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Highways & habitats: An innovative approach to biodiversity monitoring

18. April 2024

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Ramboll is a leading international architecture, engineering, and consultancy company, owned by the Ramboll Foundation.

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National Highways’ (formally Highways England) commitment to environmental stewardship involves transforming England’s 7,000km Strategic Road Network into an intelligently managed asset, that can effectively protect and strengthen the natural environment.

Through the Intelligent Environmental Estate (IEE) project, Ramboll employed satellite imagery and machine learning to map land cover and habitats, aiming to support their commitment to achieve biodiversity net gain. This initiative not only helps National Highways meet regulatory standards but also pioneers a sustainable approach to infrastructure development, setting a precedent for data-driven environmental management across significant land holdings.

National Highways has committed to deliver biodiversity net gain across 30,000 hectares of verges and land that runs adjacent to their motorways and trunk roads by 2040. They also must now adhere to required government regulations where all nationally significant infrastructure projects must deliver 10% biodiversity net gain. To successfully meet these commitments and regulations, it is critical to understand and track any changes in biodiversity across their land holdings. This is where Ramboll comes in to help the Intelligent Environmental Estate (IEE) project.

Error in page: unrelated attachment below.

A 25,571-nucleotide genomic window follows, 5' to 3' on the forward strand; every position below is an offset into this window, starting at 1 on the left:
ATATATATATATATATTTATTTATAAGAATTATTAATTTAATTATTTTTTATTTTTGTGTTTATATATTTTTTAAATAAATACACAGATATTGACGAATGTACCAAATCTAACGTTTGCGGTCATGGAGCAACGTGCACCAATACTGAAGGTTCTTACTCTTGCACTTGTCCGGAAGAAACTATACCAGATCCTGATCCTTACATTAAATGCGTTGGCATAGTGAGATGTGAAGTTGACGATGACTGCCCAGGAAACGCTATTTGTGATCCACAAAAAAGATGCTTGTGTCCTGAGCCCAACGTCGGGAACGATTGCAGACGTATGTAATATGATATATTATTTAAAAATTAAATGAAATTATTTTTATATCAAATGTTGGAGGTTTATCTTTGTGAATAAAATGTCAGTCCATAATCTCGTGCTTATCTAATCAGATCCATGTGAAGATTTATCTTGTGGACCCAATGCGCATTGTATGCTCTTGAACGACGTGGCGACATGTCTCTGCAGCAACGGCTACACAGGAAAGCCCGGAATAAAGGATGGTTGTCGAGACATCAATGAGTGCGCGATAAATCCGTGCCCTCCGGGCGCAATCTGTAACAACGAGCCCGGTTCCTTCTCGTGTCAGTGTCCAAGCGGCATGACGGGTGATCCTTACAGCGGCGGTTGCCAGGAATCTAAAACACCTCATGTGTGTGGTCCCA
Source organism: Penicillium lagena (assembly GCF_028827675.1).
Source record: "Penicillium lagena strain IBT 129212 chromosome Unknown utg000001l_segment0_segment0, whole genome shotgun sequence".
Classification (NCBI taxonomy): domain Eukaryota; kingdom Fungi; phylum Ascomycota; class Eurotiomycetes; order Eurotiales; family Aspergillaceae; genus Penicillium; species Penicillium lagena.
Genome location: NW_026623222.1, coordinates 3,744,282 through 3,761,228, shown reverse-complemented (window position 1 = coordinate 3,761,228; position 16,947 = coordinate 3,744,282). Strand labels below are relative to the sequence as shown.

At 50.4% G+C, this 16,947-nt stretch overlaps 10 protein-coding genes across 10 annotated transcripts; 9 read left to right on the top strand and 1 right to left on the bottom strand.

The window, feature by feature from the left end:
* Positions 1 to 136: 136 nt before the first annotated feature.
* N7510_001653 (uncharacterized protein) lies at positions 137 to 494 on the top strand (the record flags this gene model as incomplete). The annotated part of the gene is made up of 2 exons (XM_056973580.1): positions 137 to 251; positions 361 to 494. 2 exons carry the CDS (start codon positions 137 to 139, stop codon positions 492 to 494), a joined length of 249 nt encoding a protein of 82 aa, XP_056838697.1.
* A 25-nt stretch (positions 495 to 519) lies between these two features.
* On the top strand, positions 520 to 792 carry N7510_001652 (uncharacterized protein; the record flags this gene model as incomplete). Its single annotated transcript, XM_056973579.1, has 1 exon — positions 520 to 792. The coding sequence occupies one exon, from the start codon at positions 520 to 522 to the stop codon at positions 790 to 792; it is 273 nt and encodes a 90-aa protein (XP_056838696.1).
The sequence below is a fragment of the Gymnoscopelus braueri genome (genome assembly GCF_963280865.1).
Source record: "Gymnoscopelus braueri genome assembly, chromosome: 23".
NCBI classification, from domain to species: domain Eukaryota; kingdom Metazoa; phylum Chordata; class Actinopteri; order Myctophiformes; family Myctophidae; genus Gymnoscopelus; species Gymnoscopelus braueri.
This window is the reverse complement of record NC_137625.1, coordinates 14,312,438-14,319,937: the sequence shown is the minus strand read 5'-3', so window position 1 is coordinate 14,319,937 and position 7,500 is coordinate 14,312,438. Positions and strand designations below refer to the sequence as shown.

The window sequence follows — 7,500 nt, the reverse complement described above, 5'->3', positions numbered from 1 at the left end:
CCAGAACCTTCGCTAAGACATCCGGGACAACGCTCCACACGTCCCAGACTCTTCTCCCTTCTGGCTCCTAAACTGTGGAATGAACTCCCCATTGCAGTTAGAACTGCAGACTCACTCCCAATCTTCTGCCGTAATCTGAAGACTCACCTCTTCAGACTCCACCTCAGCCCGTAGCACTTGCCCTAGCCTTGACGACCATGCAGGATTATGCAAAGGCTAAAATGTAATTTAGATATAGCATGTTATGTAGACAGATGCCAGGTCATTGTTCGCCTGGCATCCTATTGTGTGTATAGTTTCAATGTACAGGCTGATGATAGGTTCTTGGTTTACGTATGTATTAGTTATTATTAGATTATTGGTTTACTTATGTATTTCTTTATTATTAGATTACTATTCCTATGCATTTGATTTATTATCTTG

Ramboll created a prototype system that produces network-wide digital maps of landcover and habitats using satellite imagery and machine learning. The data produced enables monitoring of biodiversity across the Strategic Road Network in an accurate, defensible, repeatable, and cost-effective manner. To produce network-wide habitat maps, Galago created a cloud-optimized data processing and modelling pipeline using multitemporal satellite images and collated training data to produce well-performing machine learning models for habitat prediction.

The success of the project is in its repeatability for annual monitoring purposes. National Highways are now able establish any change-over-time of landcover types across the entire road network, identify locations of biodiversity improvement or decline, and strategically allocate resources to ensure biodiversity net gain can be delivered in the short, medium, and long term.


Ramboll’s prototype was able to map the 14 most common landcover types across the Strategic Road Network, this represents a significant leap forward in providing National Highways with the means to periodically track their biodiversity performance over time. By establishing this biodiversity baseline, National Highways can begin to understand their current performance and then plan to build a strategy that will look to protect and enhance biodiversity across their estate. This also provides them with the means to transparently report their year-on-year performance to Government and their stakeholders in an efficient, quantifiable manner that could not be repeated through traditional survey techniques.

By having this information available, National Highways is also able to identify those hotspots of high biodiversity value, allowing them to look to for opportunities to enhance, expand and reconnect those valuable areas. This tool also provides the means to assess the impacts of development projects, where multiple routes have been identified for a scheme. IEE is able to establish what impact each route will have on biodiversity at an early stage, informing the route selection process long before boots would conventionally be on the ground.